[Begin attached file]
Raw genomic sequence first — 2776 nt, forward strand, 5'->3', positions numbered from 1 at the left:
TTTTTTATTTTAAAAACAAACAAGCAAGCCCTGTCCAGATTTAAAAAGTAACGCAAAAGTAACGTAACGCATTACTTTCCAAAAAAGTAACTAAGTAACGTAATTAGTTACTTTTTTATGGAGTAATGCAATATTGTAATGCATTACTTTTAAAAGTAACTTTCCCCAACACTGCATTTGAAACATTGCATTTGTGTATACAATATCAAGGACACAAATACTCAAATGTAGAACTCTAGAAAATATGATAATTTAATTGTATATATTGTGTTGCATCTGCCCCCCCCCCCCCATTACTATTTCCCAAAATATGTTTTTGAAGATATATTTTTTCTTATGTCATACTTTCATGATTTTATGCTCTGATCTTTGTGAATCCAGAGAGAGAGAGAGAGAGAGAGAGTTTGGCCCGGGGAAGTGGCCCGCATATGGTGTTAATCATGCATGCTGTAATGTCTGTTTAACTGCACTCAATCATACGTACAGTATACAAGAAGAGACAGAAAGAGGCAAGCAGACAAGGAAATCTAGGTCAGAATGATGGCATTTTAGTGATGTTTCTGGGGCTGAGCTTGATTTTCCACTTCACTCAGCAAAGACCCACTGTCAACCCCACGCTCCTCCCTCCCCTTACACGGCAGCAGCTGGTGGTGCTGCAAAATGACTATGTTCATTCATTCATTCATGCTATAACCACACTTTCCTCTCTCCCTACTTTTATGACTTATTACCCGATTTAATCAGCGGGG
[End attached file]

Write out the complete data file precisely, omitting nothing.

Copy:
Raw genomic sequence first — 2776 nt, forward strand, 5'->3', positions numbered from 1 at the left:
TTTTTTATTTTAAAAACAAACAAGCAAGCCCTGTCCAGATTTAAAAAGTAACGCAAAAGTAACGTAACGCATTACTTTCCAAAAAAGTAACTAAGTAACGTAATTAGTTACTTTTTTATGGAGTAATGCAATATTGTAATGCATTACTTTTAAAAGTAACTTTCCCCAACACTGCATTTGAAACATTGCATTTGTGTATACAATATCAAGGACACAAATACTCAAATGTAGAACTCTAGAAAATATGATAATTTAATTGTATATATTGTGTTGCATCTGCCCCCCCCCCCCCATTACTATTTCCCAAAATATGTTTTTGAAGATATATTTTTTCTTATGTCATACTTTCATGATTTTATGCTCTGATCTTTGTGAATCCAGAGAGAGAGAGAGAGAGAGAGAGTTTGGCCCGGGGAAGTGGCCCGCATATGGTGTTAATCATGCATGCTGTAATGTCTGTTTAACTGCACTCAATCATACGTACAGTATACAAGAAGAGACAGAAAGAGGCAAGCAGACAAGGAAATCTAGGTCAGAATGATGGCATTTTAGTGATGTTTCTGGGGCTGAGCTTGATTTTCCACTTCACTCAGCAAAGACCCACTGTCAACCCCACGCTCCTCCCTCCCCTTACACGGCAGCAGCTGGTGGTGCTGCAAAATGACTATGTTCATTCATTCATTCATGCTATAACCACACTTTCCTCTCTCCCTACTTTTATGACTTATTACCCGATTTAATCAGCGGGG